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Brad Watson: Negotiating association rental restrictions

Dr. HOA

Posted: April 11, 2012 1:55 a.m.
Updated: April 11, 2012 1:55 a.m.
 


Dr. HOA,

I have lived in my townhome for nearly six years, and the association board is trying to implement new CC&Rs that will not allow us to rent our units.
My fiancé and I are looking to move into a house to start a family, but with the state of the current real estate market, it does not make sense to sell, so we are looking to rent our unit.
Can an association forbid me from renting out my townhome? Thank you

— Suzie T.

Hello Suzie,


Association rental restrictions has been a popular topic in recent years, as the current state of the real estate market has given way to increased rental activity, and a topic that has gained popularity in recent months due to a newly passed Senate bill that redefines an association’s ability to adopt and enforce rental policies.

Stemming from concerns about the potential negative impact rental properties may have on communities; both in terms of maintenance issues, as well as the perceived impact on home values, many associations have contemplated amending their CC&Rs to include rental restrictions.

Arguably, many believe that because renters do not have a vested interest in the community that they do not, or will not, care for the property the same way an owner would. 

Additionally, effective Jan. 1, 2012 Senate Bill 150, which exclusively pertains to an association’s ability to adopt and enforce rental restrictions, became law, prompting many associations throughout California to revisit their CC&Rs, and more specifically the document’s rental language.   

First, to be clear, I am not an attorney, so my opinion is based solely on my professional expertise in the field of common interest developments and is meant exclusively for educational purposes, not legal advice.
Senate Bill 150 adds Section 1360.2 to California Civil Code, essentially stating that any amendments to an association’s

CC&Rs regulating rentals are only effective and enforceable for owners purchasing after the amended documents are approved by the membership and recorded. The new law goes on to state that the only way an existing owner is subject to the updated rental provision is if they expressly consent.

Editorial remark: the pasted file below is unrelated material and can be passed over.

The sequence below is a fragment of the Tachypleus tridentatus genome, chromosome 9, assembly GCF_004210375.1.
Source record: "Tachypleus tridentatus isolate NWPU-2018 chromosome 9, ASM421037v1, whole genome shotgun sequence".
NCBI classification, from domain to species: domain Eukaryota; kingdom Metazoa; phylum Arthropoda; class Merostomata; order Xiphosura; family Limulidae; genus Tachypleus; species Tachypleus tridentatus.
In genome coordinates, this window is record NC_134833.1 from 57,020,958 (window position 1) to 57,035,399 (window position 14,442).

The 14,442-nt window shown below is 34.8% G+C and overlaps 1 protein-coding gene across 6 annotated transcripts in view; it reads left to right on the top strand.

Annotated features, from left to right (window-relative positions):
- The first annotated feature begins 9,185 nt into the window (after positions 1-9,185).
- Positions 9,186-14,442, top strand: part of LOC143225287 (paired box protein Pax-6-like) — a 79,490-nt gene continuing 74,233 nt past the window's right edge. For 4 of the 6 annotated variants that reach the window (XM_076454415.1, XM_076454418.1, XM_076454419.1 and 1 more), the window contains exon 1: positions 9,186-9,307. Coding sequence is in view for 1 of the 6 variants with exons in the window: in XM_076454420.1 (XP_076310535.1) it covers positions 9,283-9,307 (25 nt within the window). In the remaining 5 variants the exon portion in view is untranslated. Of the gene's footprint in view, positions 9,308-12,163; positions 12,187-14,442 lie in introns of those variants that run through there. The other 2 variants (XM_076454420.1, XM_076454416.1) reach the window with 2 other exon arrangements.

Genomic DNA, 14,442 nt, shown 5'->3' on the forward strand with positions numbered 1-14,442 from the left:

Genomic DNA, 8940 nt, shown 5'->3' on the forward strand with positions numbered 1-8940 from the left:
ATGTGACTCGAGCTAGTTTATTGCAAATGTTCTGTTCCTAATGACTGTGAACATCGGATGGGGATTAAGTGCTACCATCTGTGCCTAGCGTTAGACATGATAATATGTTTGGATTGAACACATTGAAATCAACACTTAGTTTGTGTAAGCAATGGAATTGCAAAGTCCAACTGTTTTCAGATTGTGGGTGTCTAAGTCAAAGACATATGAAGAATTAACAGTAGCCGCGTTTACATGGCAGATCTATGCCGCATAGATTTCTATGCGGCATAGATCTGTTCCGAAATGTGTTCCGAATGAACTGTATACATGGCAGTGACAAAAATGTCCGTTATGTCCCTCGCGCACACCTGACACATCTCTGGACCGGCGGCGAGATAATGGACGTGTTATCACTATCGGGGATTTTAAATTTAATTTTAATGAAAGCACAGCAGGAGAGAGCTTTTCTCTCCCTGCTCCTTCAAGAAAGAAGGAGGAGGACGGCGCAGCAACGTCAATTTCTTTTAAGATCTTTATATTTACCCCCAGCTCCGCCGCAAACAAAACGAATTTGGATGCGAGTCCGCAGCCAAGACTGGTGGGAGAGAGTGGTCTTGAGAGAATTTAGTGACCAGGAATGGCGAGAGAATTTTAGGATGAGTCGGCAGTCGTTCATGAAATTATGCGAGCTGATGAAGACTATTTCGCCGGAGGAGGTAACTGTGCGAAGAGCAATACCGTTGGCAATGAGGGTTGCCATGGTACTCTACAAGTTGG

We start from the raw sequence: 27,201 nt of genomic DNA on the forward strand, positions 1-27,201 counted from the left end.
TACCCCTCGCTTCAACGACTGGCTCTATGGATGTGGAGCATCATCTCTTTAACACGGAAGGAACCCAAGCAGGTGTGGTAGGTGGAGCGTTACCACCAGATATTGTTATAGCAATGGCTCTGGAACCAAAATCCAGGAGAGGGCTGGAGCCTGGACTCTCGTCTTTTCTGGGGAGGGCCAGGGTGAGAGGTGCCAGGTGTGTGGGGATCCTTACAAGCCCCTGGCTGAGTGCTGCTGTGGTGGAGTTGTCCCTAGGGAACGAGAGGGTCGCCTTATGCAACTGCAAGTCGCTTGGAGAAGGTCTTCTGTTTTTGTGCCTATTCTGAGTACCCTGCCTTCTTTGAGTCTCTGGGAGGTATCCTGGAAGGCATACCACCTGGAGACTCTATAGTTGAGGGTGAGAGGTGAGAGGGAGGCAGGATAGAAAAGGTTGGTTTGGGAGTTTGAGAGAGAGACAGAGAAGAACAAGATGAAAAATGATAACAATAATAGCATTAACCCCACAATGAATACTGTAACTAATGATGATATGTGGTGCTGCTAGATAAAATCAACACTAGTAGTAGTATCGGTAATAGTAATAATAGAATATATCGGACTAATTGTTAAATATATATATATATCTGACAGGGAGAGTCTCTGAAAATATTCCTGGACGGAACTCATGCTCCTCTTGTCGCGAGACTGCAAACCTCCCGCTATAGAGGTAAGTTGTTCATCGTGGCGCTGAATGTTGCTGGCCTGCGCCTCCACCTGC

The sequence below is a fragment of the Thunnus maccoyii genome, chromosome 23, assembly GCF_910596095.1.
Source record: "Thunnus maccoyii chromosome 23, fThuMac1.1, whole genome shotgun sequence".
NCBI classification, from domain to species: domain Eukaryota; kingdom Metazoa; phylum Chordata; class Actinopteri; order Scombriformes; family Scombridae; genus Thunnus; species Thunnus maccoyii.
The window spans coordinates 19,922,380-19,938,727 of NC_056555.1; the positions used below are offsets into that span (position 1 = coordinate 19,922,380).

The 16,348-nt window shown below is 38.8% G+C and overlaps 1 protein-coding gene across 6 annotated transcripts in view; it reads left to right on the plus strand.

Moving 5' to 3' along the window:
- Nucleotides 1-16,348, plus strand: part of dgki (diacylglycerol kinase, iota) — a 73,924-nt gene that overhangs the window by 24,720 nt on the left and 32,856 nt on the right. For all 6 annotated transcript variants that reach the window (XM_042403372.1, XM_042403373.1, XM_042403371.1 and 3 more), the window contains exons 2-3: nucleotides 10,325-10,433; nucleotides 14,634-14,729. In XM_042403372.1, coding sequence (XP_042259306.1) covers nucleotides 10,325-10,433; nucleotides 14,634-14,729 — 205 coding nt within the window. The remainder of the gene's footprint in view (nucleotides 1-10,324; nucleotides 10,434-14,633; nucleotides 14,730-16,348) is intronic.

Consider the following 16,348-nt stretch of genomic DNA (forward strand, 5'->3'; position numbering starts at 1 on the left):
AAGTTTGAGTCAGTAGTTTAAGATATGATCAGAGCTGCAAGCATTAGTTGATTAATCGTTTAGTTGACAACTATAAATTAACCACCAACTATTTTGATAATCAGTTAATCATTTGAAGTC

Pursuant to Senate Bill 150, existing association members are essentially grandfathered into the community rental restrictions, or lack thereof, from the date they closed escrow.

In other words, an association is not able to enforce newly adopted rental restrictions on existing members, but rather only owners who closed escrow after the effective date of the new rule. It is important to note that should an owner sell their home, SB 150 further requires sellers to disclose any rental restriction language contained in the association’s governing documents to potential buyers, who would be obligated to comply with the rental restrictions.

To briefly digress, critics of Senate Bill 150 are concerned about the implications on property rights and ultimately home values. Opponents charge that it is unjust to hold two separate members in the same community to different standards, especially given that rental restrictions may negatively impact home values by decreasing the marketability of a particular residence. I have heard from legal experts that believe this new law, if challenged, will end up at the high courts.

Critics are also concerned that this new law sets a poor precedent regarding an association’s ability to draft, adopt and enforce new rules and amendments to their governing documents.

To my knowledge, never before has there been an instance when members of an association are grandfathered into an
existing rule and not required to abide by a newly adopted regulation. As laws change and communities mature, it is essential those associations have the ability to update their governing documents and that those updates are uniformly enforceable.

As it relates to your particular situation and your specific question, pursuant to Senate Bill 150, rental restrictions only apply to owners closing escrow after amended CC&Rs have been approved by the membership, recorded and distributed. As an existing owner, you should be exempt from any updated rental restrictions.

Readers can submit questions to: drhoa@pmprollc.com. Brad Watson is managing director of Property Management Professionals which is located at 27413 Tourney Road, Suite 100, Valencia. He can be reached at 661- 295-4900 or www.pmprofessionalsllc.com. The column contains general information about HOA practices and does not represent the specific CC&Rs of each HOA or replace the advice of an attorney. Watson’s column reflects his own views and not necessarily those of The Signal.

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